The Closet Moderate: OTBNW -- Dummy Hoy

Friday, May 14, 2010

OTBNW -- Dummy Hoy

William Ellsworth "Dummy" Hoy was a turn-of-the-century center fielder for several teams in the American and National Leagues. Hoy is best known today for being the most successful deaf baseball player in Major League history. And successful he was, racking up more than 2,000 hits in his fifteen-year career. His nickname, a reference to his deafness, sounds cruel by today's standards, but was unremarkable one hundred years ago. As his article on The Baseball Biography Project attests, "he referred to himself as 'Dummy' and politely corrected those who, for whatever reason, called him 'William.'"

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Born in Ohio in 1862, Hoy went deaf at the age of three. He graduated from the Ohio School for the Deaf in 1879 and became a cobbler. He played some amateur baseball when business was slow, and was soon discovered by the Oshkosh team of the Northwest League, which signed him to a minor league contract in 1886.

In 1888, Hoy signed with the Washington Nationals of the American Association, then a major league. Hoy was not the first deaf ballplayer --two others were in the majors at the time -- but he soon stood out as the best of them. His speed helped him to cover a lot of ground as an outfielder and to place among the league leaders in stolen bases. Hoy moved to Buffalo Bisons in the Players League in 1890, then returned to the American Association in 1891 with the St. Louis Browns. When the AA ceased to be a major league following that season, Hoy jumped to the National League's Washington Senators.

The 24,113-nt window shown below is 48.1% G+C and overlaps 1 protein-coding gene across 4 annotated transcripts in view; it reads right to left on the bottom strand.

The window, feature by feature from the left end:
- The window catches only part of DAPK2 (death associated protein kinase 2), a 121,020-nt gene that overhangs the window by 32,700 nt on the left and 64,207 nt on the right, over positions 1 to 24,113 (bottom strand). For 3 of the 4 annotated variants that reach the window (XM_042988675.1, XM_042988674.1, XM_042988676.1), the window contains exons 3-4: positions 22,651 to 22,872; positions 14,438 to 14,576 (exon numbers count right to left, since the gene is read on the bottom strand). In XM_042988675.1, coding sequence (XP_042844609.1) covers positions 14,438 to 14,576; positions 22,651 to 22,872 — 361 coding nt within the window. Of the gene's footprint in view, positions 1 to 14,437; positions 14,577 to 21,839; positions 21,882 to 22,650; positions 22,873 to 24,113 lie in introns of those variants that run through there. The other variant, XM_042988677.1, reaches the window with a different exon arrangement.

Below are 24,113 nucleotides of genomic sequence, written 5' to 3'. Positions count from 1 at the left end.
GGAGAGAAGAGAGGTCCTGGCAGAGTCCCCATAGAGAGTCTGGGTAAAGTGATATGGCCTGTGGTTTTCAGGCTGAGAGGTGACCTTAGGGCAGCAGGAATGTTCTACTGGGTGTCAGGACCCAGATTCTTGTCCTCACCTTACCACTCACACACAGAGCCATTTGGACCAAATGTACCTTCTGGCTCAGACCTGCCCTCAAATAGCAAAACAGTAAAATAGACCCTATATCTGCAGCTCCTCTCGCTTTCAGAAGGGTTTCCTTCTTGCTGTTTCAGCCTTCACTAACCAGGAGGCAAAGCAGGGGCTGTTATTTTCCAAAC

Hoy was traded to the Cincinnati Reds after the 1893 season, and stayed with that club through 1897, hitting more than 20 doubles each year. He then spent two years with the Louisville Colonels until that team was contracted by the National League in 1899. Hoy signed with the Chicago White Sox in 1900 when the American League was still considered a minor league. It became a major league in 1901, and Hoy played with them that year, when they won the American League pennant. 1902 was Hoy's final major-league season as he returned to the Reds. That year he faced a deaf pitcher, Dummy Taylor, and got two hits off of him. Despite hitting .290 that year, Hoy was released and played the 1903 season in the Pacific League with the Los Angeles Angels.

After retiring from baseball, Hoy bought a dairy farm in Ohio and also worked for a time as a personnel director for the Goodyear Tire Company. He married and had several children. When all his children had grown, Hoy sold the farm and worked for a publisher until he was 75. In 1951 Hoy became the first deaf athlete elected into the American Athletic Association of the Deaf's Hall of Fame. The baseball field at Gallaudet University in Washington, D.C., is named for him. In 1961, Hoy, at the age of 99, threw out the first pitch before Game 3 of the World Series between the Reds and the Yankees in Cincinnati. He died two months later, on December 15.

A group of people started a website promoting Hoy for induction into the Hall of Fame. A book about him is said to be forthcoming.

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